- Students:Pedro Pablo Garcia Alcazar, Markus Holste, Monica Romagnoli, Miki Sordi
- Collaborators:Saas Instruments, Harvia, Finnish Sauna Society, British Sauna Society, Asko Avonius Foundation
- Sculptor:Jaakko Pernu
- Commission:Southbank Centre
- Tutors:Pentti Kareoja, Ville Kokkonen
- City:Greater London
- Country:United Kingdom
Text description provided by the architects. The sauna located on the Queen Elizabeth Hall roof terrace in Southbank, London is an interesting sample of Finnish design skills, combining architecture and art. The Finnish Rooftop Sauna is a result of cooperation by Aalto University and Southbank Centre and it is designed and implemented in collaboration with Aalto University MA students Pedro Pablo Garcia Alcazar, Markus Holste, Monica Romagnoli and Miki Sordi, and Finnish sculptor Jaakko Pernu. The sauna is open until December 30th.
"It is a tremendous honour for Aalto University and Finland to get an invitation to design and implement a project like this on such a visible and risky location in the middle of London. It was even more challenging to design a sauna, that is often seen as a synonym for Finnishness. The sauna has a huge amount of symbolism and different expectations. It is particularly gratifying that our students have, for the centennial of our independence, interpreted the subject with empathy and courage to re-interpret the traditions," says professor Pentti Kareoja from Aalto University. The architecture of the sauna is based on a wooden frame structure which is repeated, thus creating a longitudinally-oriented building suitable for the location.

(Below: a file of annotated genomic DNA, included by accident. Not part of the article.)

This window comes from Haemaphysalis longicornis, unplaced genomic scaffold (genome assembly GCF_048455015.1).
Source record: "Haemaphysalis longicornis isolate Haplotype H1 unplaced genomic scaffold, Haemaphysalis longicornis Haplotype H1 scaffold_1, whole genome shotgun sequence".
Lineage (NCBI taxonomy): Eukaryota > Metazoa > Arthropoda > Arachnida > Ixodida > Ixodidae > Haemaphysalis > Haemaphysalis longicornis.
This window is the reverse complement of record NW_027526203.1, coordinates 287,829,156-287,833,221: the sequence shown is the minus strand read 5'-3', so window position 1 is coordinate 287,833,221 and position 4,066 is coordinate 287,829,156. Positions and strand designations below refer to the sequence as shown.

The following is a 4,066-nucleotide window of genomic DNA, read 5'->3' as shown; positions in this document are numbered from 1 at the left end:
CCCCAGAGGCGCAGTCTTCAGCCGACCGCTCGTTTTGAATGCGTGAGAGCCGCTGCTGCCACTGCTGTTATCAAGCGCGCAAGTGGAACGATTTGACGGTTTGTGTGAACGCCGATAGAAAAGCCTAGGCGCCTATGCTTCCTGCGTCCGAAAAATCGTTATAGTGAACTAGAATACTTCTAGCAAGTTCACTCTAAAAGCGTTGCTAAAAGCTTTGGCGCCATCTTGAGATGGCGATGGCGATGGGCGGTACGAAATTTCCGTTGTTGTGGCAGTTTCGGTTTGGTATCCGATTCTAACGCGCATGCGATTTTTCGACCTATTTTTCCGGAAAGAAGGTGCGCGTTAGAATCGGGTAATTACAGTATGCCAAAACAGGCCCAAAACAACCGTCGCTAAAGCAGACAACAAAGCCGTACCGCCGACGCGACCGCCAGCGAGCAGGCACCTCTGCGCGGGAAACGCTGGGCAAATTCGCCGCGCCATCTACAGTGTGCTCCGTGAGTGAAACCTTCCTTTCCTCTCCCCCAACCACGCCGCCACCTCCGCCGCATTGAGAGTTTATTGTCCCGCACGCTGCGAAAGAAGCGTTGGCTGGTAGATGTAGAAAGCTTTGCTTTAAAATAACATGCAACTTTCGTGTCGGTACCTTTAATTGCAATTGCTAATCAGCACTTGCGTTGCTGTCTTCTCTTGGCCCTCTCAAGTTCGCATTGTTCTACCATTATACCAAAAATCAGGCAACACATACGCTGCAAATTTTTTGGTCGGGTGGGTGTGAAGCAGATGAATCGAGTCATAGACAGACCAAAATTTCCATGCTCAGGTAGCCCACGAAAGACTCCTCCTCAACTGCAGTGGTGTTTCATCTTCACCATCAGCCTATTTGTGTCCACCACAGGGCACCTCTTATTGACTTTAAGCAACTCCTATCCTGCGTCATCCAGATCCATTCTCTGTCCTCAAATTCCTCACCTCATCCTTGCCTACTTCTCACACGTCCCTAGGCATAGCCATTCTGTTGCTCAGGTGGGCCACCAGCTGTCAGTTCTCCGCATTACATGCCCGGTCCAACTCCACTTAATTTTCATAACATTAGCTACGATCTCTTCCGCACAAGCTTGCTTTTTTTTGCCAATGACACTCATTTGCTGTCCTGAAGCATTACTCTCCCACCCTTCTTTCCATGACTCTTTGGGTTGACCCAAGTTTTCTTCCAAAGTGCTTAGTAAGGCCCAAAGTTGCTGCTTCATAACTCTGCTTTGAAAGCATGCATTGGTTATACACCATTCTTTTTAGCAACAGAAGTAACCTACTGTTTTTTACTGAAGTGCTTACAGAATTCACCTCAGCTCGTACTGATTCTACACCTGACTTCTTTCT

The structure is covered with translucent polycarbonate plates that are illuminated. The idea was to create a bright landmark for London's winter nights. The interior functions proceed from both ends following the sauna rituals, ending in a common sauna in the middle of the building. Their users can face each other, sculptor Pernu's work and views over the River Thames. The Finnish rooftop sauna is part of a Nordic Matters exhibition in the Southbank Centre. The exhibition raises awareness of the Nordic countries, that has long been ranked as the most livable societies and recognised for being at the forefront of social change.
Southbank Centre presents what’s happening in Nordic art and culture. Nordic Matters exhibition has chosen interesting topics and phenomena from the Nordic countries to explore for over a year. Southbank Centre is a world-famous, multi-venue arts centre in London, with a year-round festivals programme. Southbank Centre is the UK’s largest arts centre, founded with the Festival of Britain in 1951. The festival programme encompasses art, theatre, dance, classical and contemporary music, literature and debate. It reaches 6.25 million people a year and encompasses over 5,000 events featuring world-class artists from across the globe.